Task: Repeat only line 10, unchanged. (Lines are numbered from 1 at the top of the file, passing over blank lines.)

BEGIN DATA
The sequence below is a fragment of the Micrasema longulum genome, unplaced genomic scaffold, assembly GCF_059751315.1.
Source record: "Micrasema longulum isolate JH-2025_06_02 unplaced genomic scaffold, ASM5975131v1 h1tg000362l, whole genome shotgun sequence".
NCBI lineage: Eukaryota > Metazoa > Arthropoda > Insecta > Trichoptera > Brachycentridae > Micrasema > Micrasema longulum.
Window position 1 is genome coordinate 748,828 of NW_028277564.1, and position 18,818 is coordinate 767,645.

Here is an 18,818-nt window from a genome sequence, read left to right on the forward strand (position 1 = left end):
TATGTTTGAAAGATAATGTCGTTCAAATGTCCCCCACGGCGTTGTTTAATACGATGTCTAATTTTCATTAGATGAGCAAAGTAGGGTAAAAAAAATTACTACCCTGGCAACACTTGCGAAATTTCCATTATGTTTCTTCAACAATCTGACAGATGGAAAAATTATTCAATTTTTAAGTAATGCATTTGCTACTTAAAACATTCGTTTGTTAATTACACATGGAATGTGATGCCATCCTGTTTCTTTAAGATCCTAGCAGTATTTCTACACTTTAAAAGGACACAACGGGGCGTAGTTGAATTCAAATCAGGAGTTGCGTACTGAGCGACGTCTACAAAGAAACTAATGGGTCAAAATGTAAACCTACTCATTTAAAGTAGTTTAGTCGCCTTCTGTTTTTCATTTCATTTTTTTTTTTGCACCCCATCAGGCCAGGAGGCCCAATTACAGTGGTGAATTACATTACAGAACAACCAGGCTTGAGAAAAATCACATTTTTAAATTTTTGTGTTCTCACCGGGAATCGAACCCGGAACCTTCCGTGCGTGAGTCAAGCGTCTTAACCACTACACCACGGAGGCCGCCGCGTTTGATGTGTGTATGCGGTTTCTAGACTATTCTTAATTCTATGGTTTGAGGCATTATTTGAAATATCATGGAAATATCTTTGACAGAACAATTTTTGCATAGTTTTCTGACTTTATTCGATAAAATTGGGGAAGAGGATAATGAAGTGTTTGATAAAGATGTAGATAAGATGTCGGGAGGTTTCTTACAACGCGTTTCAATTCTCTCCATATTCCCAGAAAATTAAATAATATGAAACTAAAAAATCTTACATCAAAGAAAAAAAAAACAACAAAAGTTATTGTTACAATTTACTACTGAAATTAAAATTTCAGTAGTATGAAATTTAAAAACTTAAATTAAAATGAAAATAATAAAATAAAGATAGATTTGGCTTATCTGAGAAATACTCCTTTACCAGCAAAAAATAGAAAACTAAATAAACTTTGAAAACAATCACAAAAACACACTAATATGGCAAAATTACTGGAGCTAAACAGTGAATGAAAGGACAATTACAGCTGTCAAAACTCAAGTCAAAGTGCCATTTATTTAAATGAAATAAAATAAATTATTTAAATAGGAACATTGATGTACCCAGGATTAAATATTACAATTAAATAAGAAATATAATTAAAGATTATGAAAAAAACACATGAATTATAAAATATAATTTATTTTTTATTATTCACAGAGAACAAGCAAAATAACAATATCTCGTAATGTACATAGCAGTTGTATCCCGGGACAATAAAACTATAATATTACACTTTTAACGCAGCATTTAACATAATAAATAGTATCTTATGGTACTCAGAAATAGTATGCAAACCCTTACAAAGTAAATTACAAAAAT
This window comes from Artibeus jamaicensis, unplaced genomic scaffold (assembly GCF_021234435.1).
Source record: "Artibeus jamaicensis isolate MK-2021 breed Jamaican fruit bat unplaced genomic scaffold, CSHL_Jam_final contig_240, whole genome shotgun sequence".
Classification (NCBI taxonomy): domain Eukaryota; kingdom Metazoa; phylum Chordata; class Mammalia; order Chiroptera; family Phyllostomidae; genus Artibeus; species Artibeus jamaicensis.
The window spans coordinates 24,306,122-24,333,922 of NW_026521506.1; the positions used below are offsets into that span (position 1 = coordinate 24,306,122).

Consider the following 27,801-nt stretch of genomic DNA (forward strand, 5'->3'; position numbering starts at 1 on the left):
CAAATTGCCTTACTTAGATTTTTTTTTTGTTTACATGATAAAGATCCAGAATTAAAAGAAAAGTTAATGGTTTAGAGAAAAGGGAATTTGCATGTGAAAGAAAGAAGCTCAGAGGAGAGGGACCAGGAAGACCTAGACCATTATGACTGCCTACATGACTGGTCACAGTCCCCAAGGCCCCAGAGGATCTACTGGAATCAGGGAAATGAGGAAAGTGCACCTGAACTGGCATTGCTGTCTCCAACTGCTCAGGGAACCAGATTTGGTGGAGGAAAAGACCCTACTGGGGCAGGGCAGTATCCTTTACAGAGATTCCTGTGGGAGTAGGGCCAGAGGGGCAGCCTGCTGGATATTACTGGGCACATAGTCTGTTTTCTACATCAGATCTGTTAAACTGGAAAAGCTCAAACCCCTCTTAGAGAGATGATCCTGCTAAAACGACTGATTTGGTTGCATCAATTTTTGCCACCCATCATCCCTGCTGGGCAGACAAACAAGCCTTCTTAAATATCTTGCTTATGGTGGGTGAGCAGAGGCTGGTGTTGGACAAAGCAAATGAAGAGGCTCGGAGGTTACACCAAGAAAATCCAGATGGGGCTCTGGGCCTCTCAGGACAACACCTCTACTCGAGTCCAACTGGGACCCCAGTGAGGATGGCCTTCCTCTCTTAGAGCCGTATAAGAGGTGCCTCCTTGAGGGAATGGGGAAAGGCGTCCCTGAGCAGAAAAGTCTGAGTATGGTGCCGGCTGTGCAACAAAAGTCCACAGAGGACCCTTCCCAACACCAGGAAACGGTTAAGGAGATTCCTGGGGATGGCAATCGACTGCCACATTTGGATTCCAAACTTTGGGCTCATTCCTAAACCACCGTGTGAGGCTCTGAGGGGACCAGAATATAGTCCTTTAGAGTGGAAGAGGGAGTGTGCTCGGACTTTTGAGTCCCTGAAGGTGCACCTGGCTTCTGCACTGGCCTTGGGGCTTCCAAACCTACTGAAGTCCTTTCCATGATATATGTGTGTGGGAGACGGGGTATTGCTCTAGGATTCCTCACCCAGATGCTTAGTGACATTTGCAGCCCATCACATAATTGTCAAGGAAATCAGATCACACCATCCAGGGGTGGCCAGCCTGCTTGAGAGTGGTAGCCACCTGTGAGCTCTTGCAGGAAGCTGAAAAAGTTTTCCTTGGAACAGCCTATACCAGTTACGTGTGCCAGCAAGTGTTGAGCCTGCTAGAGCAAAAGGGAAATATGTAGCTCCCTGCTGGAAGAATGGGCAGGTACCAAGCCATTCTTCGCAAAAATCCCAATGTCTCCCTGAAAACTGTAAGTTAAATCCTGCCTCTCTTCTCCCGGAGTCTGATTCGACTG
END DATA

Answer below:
The window spans coordinates 24,306,122-24,333,922 of NW_026521506.1; the positions used below are offsets into that span (position 1 = coordinate 24,306,122).